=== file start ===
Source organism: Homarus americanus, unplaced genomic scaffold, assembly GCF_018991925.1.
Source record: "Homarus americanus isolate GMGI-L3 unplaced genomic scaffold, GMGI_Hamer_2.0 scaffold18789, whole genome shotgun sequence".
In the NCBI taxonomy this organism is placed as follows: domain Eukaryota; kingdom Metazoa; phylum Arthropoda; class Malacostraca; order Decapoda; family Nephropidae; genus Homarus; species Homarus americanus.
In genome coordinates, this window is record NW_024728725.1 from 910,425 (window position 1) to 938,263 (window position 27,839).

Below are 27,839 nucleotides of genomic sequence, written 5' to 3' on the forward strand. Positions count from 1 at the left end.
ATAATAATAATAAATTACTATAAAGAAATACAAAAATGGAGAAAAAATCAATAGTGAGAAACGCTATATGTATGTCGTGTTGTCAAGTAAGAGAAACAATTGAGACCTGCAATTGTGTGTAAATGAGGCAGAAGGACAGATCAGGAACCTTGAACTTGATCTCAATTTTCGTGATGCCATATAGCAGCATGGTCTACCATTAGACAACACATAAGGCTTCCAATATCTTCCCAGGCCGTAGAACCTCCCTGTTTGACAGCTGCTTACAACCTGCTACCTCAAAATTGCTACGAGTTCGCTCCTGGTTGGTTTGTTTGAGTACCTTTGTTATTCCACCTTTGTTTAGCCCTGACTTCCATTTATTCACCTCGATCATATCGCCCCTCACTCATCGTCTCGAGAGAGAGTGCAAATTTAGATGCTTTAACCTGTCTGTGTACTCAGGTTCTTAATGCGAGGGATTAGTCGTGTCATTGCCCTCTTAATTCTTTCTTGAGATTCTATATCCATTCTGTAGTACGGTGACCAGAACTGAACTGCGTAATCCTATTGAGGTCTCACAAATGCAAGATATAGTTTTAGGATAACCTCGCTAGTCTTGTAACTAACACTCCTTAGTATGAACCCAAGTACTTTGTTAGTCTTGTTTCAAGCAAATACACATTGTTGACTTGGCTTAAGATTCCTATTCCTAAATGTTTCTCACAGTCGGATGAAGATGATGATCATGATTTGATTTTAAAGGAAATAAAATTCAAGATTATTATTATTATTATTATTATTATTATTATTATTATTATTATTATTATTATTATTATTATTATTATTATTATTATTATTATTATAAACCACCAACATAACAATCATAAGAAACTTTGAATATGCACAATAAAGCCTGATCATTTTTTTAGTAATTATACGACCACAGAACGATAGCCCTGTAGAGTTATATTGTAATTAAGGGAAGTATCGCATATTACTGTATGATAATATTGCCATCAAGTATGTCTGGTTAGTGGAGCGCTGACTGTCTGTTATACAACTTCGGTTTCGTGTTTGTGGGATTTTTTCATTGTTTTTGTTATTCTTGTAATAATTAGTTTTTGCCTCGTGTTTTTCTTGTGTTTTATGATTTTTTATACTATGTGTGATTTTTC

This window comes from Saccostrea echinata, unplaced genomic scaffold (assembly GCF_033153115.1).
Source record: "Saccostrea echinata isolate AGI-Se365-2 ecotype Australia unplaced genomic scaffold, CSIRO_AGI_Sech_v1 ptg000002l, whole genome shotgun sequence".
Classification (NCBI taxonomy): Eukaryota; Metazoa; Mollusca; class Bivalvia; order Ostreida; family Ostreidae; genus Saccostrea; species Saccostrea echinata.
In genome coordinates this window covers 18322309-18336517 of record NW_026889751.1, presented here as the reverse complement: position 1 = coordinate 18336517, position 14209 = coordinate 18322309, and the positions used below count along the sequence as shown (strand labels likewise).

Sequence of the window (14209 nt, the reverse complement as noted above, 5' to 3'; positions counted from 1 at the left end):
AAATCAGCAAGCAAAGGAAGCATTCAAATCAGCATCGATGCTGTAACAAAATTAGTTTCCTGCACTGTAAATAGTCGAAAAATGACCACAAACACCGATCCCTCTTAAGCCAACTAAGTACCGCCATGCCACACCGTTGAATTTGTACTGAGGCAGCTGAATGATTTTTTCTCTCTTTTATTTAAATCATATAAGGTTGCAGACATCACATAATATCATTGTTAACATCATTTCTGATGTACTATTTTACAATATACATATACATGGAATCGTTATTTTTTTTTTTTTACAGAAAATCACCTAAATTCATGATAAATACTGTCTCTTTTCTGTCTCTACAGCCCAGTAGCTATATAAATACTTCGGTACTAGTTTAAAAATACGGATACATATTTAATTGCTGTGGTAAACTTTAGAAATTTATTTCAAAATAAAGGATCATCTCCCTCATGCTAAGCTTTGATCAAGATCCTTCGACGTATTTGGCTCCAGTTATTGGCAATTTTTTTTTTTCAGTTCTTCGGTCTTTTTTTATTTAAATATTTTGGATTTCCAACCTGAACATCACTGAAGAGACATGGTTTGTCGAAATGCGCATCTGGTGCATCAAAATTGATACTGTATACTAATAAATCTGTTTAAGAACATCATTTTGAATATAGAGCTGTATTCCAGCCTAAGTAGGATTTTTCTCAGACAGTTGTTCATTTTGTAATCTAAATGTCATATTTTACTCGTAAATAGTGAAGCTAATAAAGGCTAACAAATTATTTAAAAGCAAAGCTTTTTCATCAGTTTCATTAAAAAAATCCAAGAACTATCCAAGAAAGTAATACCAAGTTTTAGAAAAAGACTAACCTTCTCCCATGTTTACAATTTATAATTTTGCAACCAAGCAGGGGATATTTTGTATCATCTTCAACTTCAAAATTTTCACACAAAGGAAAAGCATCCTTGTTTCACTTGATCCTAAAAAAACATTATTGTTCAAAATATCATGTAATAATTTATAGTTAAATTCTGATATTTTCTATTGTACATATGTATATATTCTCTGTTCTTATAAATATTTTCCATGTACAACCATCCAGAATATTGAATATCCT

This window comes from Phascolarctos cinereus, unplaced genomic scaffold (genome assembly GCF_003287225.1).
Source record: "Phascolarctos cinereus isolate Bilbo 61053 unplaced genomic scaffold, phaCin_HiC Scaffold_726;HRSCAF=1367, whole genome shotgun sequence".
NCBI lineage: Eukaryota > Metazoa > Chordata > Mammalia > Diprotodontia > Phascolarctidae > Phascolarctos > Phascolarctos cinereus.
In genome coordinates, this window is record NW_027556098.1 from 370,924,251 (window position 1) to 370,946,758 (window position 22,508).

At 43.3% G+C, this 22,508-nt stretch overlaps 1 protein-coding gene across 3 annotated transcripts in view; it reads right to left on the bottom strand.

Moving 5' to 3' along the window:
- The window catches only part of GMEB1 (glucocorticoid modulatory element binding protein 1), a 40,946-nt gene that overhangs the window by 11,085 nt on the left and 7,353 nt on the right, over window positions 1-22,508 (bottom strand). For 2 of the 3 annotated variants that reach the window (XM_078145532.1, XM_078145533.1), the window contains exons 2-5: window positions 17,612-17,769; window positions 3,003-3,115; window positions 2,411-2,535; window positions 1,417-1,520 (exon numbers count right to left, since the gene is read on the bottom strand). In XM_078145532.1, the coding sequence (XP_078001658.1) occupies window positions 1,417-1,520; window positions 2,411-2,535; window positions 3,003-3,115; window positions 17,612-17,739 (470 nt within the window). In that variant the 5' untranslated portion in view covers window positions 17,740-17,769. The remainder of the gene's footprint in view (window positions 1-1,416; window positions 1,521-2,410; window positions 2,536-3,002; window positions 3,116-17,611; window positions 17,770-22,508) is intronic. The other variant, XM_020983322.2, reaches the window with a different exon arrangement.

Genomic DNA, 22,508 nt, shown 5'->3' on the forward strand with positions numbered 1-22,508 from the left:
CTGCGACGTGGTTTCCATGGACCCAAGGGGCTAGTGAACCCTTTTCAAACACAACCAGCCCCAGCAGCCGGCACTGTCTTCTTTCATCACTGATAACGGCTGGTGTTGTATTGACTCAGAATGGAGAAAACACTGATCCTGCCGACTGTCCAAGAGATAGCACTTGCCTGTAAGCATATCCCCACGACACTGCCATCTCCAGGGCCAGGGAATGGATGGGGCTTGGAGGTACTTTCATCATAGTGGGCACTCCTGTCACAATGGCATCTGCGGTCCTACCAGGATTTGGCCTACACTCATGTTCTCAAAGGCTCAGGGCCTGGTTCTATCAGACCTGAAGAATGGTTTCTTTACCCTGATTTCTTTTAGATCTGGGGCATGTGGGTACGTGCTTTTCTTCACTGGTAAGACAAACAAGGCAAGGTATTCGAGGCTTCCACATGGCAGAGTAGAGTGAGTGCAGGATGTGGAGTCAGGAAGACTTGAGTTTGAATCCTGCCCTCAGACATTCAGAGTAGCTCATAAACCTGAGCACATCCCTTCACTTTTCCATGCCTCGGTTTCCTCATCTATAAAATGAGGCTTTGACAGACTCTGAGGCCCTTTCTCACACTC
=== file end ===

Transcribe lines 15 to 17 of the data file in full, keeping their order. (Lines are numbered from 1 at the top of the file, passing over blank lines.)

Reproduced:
NCBI lineage: Eukaryota > Metazoa > Chordata > Mammalia > Diprotodontia > Phascolarctidae > Phascolarctos > Phascolarctos cinereus.
In genome coordinates, this window is record NW_027556098.1 from 370,924,251 (window position 1) to 370,946,758 (window position 22,508).

At 43.3% G+C, this 22,508-nt stretch overlaps 1 protein-coding gene across 3 annotated transcripts in view; it reads right to left on the bottom strand.